Service & Support
A few shops believe in top notch after sales service support. These are generally the very high end shops who are selling the expensive stuff. Though most people buy this stuff because of good sound, some people buy it cos' its expensive (but to put it into perspective, their hi-fi probably only costs a small fraction of their S-class parked in the porch). There are also benefits like generous trade-in policies (they give you good trade-in price for equipment bought from them) etc.

But personally, I think that all the 'average' hi-fi shops all provide good service and repairs too. Ultimately, how much more you're willing to pay for all of this depends on you.

Sales? When? Where?
If you're just starting out, I suppose you can't wait to assemble a system, but if you're upgrading, you have the luxury of waiting for the right moment to upgrade, as your original system should keep you happy while you wait (well it should if you followed this guide:))..

Some shops don't believe in sales, some shops have sales once in a blue moon. [Margil had a 20% sale on Nordost cables recently], sometimes only old stock is cleared (but really, good hi-fi is good hi-fi, you aren't buying a obsolete when released computer), sometimes new products are featured, etc etc.

And for the 2nd hand buyer, perhaps the local 2nd hand store gets a new great piece of equipment, or even better, your audio buddy wants to upgrade and sell you his Krell amp directly (bypassing the 2nd hand store commission).

The Singapore Hi-Fi shopping Scene

  Where? Auditioning?  
  The Adelphi
(will be putting up an 'Adelphi' guide soon)
Yes. Good Demo rooms.
Of course, I have gotten a LOT of comments through e-mail and from people I know about *1* particular shop, but I won't comment about it here.
  Various High-Fi shops eg:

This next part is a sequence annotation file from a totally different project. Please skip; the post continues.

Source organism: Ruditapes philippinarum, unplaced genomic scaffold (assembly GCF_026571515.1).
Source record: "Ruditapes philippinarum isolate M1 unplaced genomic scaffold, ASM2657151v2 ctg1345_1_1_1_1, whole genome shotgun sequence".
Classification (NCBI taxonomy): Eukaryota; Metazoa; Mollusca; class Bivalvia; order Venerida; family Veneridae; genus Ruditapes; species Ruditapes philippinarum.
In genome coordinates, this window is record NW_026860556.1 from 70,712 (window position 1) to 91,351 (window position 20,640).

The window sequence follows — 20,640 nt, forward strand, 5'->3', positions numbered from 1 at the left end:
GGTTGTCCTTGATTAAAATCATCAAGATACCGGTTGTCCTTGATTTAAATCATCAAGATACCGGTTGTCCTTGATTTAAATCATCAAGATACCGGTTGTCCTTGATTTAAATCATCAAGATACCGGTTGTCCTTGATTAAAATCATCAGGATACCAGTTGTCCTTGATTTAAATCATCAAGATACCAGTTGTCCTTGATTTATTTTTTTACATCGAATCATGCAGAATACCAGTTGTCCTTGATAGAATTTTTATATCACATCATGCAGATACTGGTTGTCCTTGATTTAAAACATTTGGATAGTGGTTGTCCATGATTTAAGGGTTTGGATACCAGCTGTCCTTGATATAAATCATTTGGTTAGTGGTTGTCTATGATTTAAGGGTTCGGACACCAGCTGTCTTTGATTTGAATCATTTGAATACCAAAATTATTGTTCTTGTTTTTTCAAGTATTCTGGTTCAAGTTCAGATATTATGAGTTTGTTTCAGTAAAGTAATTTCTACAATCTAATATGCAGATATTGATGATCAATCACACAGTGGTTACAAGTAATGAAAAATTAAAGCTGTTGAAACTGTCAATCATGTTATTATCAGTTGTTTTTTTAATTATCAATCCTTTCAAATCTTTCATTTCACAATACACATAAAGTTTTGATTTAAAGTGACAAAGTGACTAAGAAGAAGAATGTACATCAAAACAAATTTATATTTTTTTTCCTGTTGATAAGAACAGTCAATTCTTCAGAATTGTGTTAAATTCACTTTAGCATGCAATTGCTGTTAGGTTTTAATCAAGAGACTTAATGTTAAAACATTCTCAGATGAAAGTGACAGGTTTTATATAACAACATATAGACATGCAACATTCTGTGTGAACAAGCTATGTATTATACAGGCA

High End Research
KH Marketing
Stereo Electronics

People's Park
Unlimited Electronics

They'll connect it up for you to prove that sound actually comes out of the speaker, but no real demo rooms.

  Emjay (Peninsula Plaza) They'll connect it up for you with some reluctance. Also, they don't keep much stock. Good prices but parallel import (do they have the capability to repair the stuff? I've never asked)  
  Sim Lim Square

ditto, but with greater reluctance especially when crowded.


Yes. Good Demo rooms. They connect everything with an elaborate switching system (probably degrades the sound), but for instantaneous A/B comparisons, its just fantastic.

  DIY / 2nd hand Scene    

People's Park
Sound Impression
Larry Hi-Fi

Small shops stuffed with stuff  
  Martin at Outram

Out of the way store that advertises in Sat. classifieds regularly. Well, you can visit Chiang Huat (Chesky etc distributor - sells those hard to find Chesky classical music CDs) which is just next door. [remember Friends the Music Cafe? The chap is here now].

  Zenn Audio at East Coast Recommended by one of my contributors, who got his parts for building his 'flesh & blood' 300B amp from here.  
  The shop next to Roxy (at Roxy Square) I'll have to ask them what it is they do? Lots of 2nd hand stuff inside  
  Freelancers A few mainly retired engineers who do repairs, modifications, upgrades, build you a tube amp etc.  

I'll add more details soon.